North of Malandra and to the east of the Giscar Mountains is an area known as the Marches. These border areas are plagued by the Giscarians and other barbarians wishing to come into Ledonian territory. Two noble families have been charged with guarding this large area: the Toers take charge of the Rockston territory, and the Stratemakers take charge of the far north, called the High Hills.

Lord Baldwyn Toers, Marquis of Rockston is a great general of the Ledonian Army and successfully pushed back an army of barbarians and mammoths from the border. However, he remains a widower and his only living child is a daughter, the same Lady Elinor mentioned earlier. The lord was a great and trusted friend to the late King Wolfred and is beloved of the soldiers under his command.

The Marchioness Lady Sibba Stratemaker rules the High Hills, unmarried and childless. She is said to lead her men out to battle and to drink and carouse with them. The Lady is able to get away with this unbecoming behavior only because she is so far away from her peers in the northwest corner of the kingdom. And ever more scandalous, the king is amused by powerful women and never reprimands her or appoints one of her few male relatives as marquis.

The Midlands of Ledonia are overseen by a count. The Speer family has long held this title. Lord Valamer is rarely seen by his peers and never travels to the capital to meet with the king. Some say he plots, others say he is crazy, and still others say he is busy dealing with the roving bands of marauders and deserters of the Ledonian Army. Whatever the truth, he does not suffer from lack of heirs; it is said he has eight sons and five daughters, all legitimate, and a bevy of bastards to boot. Many of his daughters are married into other noble families. Most notable are the Lady Anna and Lady Pernella, both married into the Verret family.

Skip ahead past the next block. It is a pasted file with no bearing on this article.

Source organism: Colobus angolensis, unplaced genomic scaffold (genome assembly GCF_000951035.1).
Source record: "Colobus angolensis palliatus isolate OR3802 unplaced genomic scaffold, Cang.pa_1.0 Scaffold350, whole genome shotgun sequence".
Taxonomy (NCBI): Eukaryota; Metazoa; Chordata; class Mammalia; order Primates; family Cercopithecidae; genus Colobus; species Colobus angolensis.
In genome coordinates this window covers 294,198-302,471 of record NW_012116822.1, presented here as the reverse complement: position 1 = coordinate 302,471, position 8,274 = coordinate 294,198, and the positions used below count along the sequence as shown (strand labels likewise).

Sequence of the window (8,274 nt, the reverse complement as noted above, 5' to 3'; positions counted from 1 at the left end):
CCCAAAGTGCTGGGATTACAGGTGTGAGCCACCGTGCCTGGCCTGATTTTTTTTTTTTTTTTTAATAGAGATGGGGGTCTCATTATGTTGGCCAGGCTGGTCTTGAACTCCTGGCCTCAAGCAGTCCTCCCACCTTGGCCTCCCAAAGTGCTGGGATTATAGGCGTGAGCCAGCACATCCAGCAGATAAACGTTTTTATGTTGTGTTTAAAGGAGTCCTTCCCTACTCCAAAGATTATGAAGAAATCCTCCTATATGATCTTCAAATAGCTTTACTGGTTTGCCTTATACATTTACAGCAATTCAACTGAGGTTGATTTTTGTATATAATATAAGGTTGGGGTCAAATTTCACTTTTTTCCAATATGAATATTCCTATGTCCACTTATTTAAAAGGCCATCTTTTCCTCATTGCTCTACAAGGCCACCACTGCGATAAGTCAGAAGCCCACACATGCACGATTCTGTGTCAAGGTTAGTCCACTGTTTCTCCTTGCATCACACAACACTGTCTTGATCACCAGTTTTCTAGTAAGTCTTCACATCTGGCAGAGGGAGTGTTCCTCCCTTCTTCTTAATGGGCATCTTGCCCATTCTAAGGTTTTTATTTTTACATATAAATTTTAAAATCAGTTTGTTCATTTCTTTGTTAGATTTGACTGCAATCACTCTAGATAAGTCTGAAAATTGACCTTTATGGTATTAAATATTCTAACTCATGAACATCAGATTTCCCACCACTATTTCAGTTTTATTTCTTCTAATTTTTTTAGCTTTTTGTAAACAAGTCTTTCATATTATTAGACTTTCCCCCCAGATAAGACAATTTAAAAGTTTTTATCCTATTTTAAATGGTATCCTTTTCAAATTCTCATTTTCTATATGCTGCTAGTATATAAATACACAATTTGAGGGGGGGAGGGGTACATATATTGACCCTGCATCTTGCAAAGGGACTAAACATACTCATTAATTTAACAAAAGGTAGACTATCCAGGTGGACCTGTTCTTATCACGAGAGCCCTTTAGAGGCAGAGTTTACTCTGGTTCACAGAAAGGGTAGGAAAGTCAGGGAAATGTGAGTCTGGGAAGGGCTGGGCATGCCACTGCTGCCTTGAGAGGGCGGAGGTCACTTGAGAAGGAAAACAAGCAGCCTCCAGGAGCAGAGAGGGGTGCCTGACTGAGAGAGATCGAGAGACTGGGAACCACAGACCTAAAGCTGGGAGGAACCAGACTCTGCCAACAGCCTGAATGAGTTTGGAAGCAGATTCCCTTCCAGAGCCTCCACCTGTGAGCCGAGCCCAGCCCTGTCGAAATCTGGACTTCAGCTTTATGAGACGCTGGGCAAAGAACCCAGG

Finally, the Fertile Plains are ruled by a baron appointed by the king. There is no succession for this land, for the area provides much of the riches of Ledonia. In the past, the barony has rebelled and it is a fact that much of the few rebellions against the crown have started in this barony. Therefore, the king grants it to whoever is currently in his favour. At the moment, the Lord Lastur Kern retains the title of Baron of the Fertile Plains. It is said he is easily manipulated and possesses no further ambition than what he has already gained.

There are other minor nobles without land: the viscounts, most often an empty title given to soldiers for their exceptional service; the baronets, nobility who remain within the capital for no reason other than they have no land and wish to pay court to the king; and the knights, those mounted warriors in service to nobility, made noble themselves through their courageous deeds.

Of course, the king of Ledonia is the absolute and final power, though he may consult with the nobles or the priests for any number of decisions or in matters of lawmaking. The king is always a member of the Seyerling family and it is said that Leda’s husband, whose name is lost to history, was a descendant of the god of the sky himself, Seinar, and therefore every king since her son Blayve took the throne possessed the blood of a god.

Unfortunately, this does not prevent tragedy from befalling the royal family, as witnessed by the murder of the late King Wolfred, his wife Rohese, and their three sons, Wolfred, Sid, and Rhodri by his own elite bodyguards, the Blayvian Guard. Praise be to the gods that Esmond survived, for Ledonia would surely have fallen into a dark age had he not ascended to the throne.

The common folk are a varied people, most prolific the rabble of peasants who serve their betters in the fields. Slaves are bought and sold for those with the coin to afford them and thus are resented by the free folk for stealing their jobs. In the cities, there are other types of commoners too numerous to list. The priesthoods of the various gods recruit both commoners and nobility, although the nobility tend to possess the highest ranks.